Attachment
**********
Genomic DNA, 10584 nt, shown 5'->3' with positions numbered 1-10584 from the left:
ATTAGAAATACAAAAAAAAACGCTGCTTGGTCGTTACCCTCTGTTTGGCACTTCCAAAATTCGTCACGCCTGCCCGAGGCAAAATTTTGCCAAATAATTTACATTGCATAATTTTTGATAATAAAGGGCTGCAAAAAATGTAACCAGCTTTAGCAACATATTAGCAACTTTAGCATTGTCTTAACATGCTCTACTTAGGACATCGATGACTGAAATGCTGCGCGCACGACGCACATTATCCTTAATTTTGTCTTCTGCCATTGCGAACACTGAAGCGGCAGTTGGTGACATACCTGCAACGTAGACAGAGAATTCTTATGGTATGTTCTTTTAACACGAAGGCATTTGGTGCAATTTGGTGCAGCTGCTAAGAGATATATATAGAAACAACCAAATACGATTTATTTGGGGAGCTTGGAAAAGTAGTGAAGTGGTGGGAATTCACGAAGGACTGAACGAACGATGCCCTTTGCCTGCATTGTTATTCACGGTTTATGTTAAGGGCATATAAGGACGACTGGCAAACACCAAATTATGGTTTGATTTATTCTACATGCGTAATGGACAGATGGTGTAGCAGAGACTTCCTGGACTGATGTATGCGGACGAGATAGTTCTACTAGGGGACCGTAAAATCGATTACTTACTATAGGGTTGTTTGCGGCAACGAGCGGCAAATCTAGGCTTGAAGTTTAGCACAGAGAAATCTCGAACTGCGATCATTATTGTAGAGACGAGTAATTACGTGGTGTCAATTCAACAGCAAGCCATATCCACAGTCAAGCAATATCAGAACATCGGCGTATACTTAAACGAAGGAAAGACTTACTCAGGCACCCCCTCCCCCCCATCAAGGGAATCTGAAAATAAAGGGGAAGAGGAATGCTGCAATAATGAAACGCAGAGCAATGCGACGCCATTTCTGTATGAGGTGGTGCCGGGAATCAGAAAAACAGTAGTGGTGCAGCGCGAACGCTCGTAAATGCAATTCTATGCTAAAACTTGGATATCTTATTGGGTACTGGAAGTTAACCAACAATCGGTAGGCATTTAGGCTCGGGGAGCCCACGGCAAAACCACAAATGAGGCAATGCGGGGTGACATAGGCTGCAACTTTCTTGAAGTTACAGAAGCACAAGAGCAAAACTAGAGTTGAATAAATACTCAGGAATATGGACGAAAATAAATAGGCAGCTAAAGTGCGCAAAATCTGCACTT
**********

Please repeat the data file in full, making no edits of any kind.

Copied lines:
Genomic DNA, 10584 nt, shown 5'->3' with positions numbered 1-10584 from the left:
ATTAGAAATACAAAAAAAAACGCTGCTTGGTCGTTACCCTCTGTTTGGCACTTCCAAAATTCGTCACGCCTGCCCGAGGCAAAATTTTGCCAAATAATTTACATTGCATAATTTTTGATAATAAAGGGCTGCAAAAAATGTAACCAGCTTTAGCAACATATTAGCAACTTTAGCATTGTCTTAACATGCTCTACTTAGGACATCGATGACTGAAATGCTGCGCGCACGACGCACATTATCCTTAATTTTGTCTTCTGCCATTGCGAACACTGAAGCGGCAGTTGGTGACATACCTGCAACGTAGACAGAGAATTCTTATGGTATGTTCTTTTAACACGAAGGCATTTGGTGCAATTTGGTGCAGCTGCTAAGAGATATATATAGAAACAACCAAATACGATTTATTTGGGGAGCTTGGAAAAGTAGTGAAGTGGTGGGAATTCACGAAGGACTGAACGAACGATGCCCTTTGCCTGCATTGTTATTCACGGTTTATGTTAAGGGCATATAAGGACGACTGGCAAACACCAAATTATGGTTTGATTTATTCTACATGCGTAATGGACAGATGGTGTAGCAGAGACTTCCTGGACTGATGTATGCGGACGAGATAGTTCTACTAGGGGACCGTAAAATCGATTACTTACTATAGGGTTGTTTGCGGCAACGAGCGGCAAATCTAGGCTTGAAGTTTAGCACAGAGAAATCTCGAACTGCGATCATTATTGTAGAGACGAGTAATTACGTGGTGTCAATTCAACAGCAAGCCATATCCACAGTCAAGCAATATCAGAACATCGGCGTATACTTAAACGAAGGAAAGACTTACTCAGGCACCCCCTCCCCCCCATCAAGGGAATCTGAAAATAAAGGGGAAGAGGAATGCTGCAATAATGAAACGCAGAGCAATGCGACGCCATTTCTGTATGAGGTGGTGCCGGGAATCAGAAAAACAGTAGTGGTGCAGCGCGAACGCTCGTAAATGCAATTCTATGCTAAAACTTGGATATCTTATTGGGTACTGGAAGTTAACCAACAATCGGTAGGCATTTAGGCTCGGGGAGCCCACGGCAAAACCACAAATGAGGCAATGCGGGGTGACATAGGCTGCAACTTTCTTGAAGTTACAGAAGCACAAGAGCAAAACTAGAGTTGAATAAATACTCAGGAATATGGACGAAAATAAATAGGCAGCTAAAGTGCGCAAAATCTGCACTT